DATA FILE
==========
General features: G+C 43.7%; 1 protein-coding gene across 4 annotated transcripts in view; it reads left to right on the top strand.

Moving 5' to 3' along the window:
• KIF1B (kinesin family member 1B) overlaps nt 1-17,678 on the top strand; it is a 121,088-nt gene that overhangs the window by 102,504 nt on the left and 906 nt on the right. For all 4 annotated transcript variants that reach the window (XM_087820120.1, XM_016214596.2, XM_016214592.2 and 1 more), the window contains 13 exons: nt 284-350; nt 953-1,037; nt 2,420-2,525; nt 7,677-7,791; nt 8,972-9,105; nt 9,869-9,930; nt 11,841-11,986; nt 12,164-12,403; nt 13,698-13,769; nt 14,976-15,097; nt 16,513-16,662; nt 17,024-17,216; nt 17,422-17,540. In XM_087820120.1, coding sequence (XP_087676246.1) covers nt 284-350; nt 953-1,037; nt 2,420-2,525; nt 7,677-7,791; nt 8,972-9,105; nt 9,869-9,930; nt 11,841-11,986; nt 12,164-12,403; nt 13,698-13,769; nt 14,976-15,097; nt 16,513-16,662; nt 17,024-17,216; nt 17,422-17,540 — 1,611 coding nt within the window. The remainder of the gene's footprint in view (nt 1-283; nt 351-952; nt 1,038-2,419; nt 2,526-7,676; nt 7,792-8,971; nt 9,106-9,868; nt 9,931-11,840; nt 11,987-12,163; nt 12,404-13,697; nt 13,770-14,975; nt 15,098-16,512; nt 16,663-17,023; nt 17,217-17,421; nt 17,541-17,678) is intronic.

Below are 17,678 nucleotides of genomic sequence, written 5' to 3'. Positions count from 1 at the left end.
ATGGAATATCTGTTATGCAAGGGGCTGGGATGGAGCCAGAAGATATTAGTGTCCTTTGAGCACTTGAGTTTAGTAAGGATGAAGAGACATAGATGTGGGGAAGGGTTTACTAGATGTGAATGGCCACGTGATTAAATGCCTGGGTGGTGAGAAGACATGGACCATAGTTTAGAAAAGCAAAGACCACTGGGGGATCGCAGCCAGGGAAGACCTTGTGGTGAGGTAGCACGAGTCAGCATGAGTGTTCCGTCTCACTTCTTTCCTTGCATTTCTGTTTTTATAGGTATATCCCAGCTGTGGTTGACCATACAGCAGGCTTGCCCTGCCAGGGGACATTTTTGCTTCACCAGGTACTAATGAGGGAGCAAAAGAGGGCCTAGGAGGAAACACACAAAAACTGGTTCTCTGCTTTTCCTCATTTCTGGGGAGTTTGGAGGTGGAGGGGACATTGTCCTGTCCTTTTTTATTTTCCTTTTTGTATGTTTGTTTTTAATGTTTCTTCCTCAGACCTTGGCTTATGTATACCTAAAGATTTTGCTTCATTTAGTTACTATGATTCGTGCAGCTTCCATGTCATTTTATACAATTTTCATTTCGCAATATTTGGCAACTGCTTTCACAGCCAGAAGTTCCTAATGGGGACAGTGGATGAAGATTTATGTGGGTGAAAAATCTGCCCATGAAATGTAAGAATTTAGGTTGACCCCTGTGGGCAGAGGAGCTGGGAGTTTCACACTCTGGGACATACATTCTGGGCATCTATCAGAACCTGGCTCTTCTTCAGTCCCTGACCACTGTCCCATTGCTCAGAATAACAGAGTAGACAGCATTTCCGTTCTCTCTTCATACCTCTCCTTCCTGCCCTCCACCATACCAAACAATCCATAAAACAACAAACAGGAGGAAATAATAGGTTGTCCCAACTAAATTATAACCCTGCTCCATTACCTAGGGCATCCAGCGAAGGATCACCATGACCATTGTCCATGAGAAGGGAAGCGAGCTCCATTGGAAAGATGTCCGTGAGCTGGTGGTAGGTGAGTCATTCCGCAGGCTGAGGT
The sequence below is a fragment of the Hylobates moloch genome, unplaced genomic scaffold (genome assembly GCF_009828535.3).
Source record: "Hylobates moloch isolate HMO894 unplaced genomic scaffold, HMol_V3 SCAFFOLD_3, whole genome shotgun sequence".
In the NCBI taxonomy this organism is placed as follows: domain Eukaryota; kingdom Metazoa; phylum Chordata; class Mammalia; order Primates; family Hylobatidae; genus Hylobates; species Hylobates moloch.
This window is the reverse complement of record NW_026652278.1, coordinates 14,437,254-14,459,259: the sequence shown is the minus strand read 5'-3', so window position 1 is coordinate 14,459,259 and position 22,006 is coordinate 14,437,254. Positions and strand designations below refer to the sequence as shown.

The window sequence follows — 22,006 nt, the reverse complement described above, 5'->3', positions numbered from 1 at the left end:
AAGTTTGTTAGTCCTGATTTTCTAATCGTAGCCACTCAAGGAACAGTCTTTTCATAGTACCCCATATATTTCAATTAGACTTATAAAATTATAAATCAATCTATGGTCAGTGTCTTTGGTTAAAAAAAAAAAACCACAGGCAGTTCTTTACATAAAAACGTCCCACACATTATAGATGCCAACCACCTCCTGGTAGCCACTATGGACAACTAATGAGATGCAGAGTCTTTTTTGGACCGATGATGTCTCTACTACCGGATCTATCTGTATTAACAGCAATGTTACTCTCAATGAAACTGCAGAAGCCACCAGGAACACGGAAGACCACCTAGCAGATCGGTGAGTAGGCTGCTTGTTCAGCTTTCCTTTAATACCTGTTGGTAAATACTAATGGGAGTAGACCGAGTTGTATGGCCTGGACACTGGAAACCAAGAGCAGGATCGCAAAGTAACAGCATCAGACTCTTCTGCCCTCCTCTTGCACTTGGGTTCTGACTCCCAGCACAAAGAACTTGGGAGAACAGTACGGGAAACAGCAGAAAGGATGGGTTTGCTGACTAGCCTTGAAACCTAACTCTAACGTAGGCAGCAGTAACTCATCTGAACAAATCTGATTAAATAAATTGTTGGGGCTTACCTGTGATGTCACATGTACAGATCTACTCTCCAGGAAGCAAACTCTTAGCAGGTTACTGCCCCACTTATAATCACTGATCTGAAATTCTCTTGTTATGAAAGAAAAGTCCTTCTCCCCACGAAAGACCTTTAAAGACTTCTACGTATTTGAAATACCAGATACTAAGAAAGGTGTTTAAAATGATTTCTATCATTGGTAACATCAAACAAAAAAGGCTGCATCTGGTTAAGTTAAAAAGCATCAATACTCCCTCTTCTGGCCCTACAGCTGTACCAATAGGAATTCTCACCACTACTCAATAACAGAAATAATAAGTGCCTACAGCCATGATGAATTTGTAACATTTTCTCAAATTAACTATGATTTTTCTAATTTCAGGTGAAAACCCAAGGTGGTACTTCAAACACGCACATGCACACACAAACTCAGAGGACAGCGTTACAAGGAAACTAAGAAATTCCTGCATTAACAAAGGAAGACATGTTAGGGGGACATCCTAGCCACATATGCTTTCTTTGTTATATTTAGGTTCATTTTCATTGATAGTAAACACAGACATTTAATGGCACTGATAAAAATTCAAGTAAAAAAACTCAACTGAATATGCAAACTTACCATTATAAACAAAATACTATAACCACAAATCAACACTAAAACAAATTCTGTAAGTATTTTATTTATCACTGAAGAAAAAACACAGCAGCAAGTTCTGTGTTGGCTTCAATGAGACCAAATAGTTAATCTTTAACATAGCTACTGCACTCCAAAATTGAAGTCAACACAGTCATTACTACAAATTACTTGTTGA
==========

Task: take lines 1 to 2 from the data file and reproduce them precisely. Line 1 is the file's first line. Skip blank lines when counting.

General features: G+C 43.7%; 1 protein-coding gene across 4 annotated transcripts in view; it reads left to right on the top strand.

Moving 5' to 3' along the window: